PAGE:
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Lech Lecha 5777-2016

“Abram’s Dispute with Lot”

by Rabbi Ephraim Z. Buchwald

In this week’s parasha, parashat Lech Lecha, we read of G-d’s call to Abram (his name has not yet been changed to Abraham) to leave his homeland, and to go to an unidentified new land that G-d will show him.

After journeying nearly 750 kilometers from Haran, Abram arrives in Canaan, and moves from place to place, setting up altars, perhaps outreach posts, to teach the people of the land about the monotheistic G-d.

Soon there is a famine in the land and Abram, Sarai and Lot, Abram’s nephew, are forced to leave the land and go to Egypt.

After the famine ends, Abram and his family, along with his nephew, Lot, return to the land of Canaan with great wealth, livestock, silver and gold.

The Torah reports in Genesis 13:6 that due to their many possessions the land could not support Abram and Lot dwelling together. The Torah in Genesis 13:7 states, וַיְהִי רִיב בֵּין רֹעֵי מִקְנֵה אַבְרָם וּבֵין רֹעֵי מִקְנֵה לוֹט, וְהַכְּנַעֲנִי וְהַפְּרִזִּי אָז יֹשֵׁב בָּאָרֶץ, There was quarreling between the herdsman of Abram’s livestock and the herdsmen of Lot’s livestock–-and the Canaanite and the Perizzite were then dwelling in the land. Abram is upset by the quarreling, and says to Lot, Genesis 13:8, אַל נָא תְהִי מְרִיבָה בֵּינִי וּבֵינֶךָ וּבֵין רֹעַי וּבֵין רֹעֶיךָ,  כִּי אֲנָשִׁים אַחִים אֲנָחְנוּ, “Please let there be no strife between me and you, between my herdsmen and your herdsmen, for we are kinsmen–brothers.” He goes on to tell Lot that there is much land before them and suggests (Genesis 13:9) that they separate. “If you go left, I will go to the right, if you go to the right, I will go left.”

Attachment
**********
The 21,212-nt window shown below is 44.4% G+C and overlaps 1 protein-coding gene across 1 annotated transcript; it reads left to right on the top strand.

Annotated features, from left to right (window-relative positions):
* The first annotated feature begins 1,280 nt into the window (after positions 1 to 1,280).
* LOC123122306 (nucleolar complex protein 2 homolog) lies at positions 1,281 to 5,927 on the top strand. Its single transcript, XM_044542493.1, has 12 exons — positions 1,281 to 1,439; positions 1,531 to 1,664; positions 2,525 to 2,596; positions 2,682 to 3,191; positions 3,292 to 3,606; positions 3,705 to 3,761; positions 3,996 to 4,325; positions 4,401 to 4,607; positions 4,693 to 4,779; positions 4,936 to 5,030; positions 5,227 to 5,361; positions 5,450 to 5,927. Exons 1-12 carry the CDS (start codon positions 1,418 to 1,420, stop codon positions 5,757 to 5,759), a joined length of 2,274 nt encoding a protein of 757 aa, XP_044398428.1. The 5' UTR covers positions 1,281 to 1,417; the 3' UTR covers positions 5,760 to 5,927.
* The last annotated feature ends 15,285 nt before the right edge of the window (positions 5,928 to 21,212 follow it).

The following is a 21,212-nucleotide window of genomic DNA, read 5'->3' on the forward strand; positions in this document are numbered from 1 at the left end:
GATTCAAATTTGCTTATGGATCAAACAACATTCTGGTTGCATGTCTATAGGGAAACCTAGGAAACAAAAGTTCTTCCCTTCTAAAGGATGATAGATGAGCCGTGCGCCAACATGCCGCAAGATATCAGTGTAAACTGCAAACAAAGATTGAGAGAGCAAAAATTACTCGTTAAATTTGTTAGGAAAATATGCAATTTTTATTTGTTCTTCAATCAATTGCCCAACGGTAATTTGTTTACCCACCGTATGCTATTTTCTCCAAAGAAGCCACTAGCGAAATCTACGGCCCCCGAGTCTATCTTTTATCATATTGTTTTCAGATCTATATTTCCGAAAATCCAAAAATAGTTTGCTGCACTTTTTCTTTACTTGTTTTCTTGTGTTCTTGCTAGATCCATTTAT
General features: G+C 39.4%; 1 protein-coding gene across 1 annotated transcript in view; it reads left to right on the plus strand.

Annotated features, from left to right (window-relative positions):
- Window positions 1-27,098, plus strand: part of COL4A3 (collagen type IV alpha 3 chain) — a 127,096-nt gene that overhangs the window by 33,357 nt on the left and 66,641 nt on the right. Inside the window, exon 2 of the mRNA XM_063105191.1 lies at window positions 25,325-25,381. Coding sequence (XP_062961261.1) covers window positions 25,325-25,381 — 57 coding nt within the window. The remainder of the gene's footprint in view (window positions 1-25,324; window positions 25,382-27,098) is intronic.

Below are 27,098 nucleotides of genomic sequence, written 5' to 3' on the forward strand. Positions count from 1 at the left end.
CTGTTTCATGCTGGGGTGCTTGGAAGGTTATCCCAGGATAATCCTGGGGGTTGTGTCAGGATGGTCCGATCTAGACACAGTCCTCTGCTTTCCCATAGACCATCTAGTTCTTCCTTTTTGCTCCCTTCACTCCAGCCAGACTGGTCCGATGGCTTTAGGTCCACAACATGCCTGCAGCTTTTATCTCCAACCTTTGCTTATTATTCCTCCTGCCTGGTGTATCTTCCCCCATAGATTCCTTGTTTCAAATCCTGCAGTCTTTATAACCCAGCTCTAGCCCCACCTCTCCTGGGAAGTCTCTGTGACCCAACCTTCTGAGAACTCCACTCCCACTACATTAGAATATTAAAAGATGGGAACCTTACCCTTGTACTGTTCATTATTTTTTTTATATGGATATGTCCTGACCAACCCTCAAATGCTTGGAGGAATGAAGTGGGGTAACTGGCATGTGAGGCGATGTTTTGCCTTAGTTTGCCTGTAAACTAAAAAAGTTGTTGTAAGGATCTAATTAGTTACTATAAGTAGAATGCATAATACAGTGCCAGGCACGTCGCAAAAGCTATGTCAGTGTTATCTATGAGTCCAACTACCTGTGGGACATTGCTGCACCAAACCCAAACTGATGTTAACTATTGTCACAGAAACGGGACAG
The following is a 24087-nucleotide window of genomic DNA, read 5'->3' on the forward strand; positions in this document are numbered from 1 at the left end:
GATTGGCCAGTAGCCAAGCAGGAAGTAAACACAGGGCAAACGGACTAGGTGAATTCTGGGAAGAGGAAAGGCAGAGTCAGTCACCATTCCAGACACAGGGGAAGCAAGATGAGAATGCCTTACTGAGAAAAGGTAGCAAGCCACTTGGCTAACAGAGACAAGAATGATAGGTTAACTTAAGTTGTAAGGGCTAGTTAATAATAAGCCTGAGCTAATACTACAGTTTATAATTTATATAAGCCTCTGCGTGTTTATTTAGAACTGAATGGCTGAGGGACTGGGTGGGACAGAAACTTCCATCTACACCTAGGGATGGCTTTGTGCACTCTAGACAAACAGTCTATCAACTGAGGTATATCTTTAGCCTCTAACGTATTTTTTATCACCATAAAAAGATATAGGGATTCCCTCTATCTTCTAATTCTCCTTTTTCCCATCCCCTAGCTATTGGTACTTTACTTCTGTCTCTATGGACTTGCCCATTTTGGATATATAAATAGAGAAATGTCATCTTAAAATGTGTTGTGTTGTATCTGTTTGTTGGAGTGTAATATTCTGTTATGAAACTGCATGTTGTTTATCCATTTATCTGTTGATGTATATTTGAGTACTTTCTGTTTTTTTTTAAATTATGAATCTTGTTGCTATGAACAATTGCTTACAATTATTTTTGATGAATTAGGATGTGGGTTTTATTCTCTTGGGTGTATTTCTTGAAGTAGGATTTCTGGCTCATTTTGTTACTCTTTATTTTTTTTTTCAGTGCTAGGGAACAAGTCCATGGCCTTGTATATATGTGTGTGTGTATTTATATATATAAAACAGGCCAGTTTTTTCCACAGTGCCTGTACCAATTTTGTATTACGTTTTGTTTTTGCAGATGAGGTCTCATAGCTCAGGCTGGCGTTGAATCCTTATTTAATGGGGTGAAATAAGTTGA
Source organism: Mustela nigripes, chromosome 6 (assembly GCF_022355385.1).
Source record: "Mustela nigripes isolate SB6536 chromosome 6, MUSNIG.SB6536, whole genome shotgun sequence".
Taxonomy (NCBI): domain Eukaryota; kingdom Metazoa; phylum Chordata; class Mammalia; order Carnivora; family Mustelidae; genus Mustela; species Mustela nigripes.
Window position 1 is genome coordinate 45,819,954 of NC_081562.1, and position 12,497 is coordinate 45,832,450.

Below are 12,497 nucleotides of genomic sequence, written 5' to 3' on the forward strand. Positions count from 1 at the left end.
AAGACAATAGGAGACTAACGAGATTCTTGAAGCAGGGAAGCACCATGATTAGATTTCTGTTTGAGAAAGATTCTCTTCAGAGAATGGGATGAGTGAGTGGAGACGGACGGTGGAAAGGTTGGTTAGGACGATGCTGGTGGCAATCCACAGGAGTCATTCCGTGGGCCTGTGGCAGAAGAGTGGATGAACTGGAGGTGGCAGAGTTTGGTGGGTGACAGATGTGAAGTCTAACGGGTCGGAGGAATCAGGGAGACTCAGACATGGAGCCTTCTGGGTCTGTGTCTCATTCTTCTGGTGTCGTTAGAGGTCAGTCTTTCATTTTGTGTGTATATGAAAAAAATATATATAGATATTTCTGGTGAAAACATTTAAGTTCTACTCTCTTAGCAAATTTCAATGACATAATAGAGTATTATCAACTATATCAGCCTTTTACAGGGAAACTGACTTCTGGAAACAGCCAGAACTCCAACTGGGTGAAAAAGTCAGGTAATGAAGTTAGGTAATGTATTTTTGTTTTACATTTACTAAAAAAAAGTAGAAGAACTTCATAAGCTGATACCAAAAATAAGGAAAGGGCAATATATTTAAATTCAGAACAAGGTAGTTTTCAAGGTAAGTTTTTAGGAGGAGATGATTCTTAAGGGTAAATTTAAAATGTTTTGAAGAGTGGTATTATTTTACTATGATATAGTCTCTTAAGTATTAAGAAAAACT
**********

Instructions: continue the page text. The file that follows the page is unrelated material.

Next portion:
Captivated by the lush valley, Lot chooses for himself the entire plain of the Jordan and pitches his tent as far as Sodom.

From the Torah’s description, the apparent problem was that because both Abram’s and Lot’s wealth had grown so great and because the Canaanites dwelt in the same territory, there simply was not enough pasture for all the flocks.

The Midrash, however, suggests that, beneath the surface, there was a much deeper rift. Since the Canaanites still occupied the land, the shepherds of Abram were very careful to only graze their flocks on no-man’s land, so that they would not be guilty of stealing from the pastures that belonged to the native inhabitants. On the other hand, Lot’s shepherds regarded the land as theirs, since they knew that G-d had promised the land of Canaan to Abram, and that since Abram had no heirs, they were certain that Lot would eventually inherit it all. They disregarded the fact that the Canaanites were still living there and that the land was still owned and controlled by them. The shepherds of Abram, who practiced their master Abram’s morality, felt that the actions of Lot’s shepherds was not only wrong, but were concerned that their deeds would reflect poorly on Abram (especially since according to tradition both Abram and Lot were almost identical in appearance and could easily be mistaken for one another).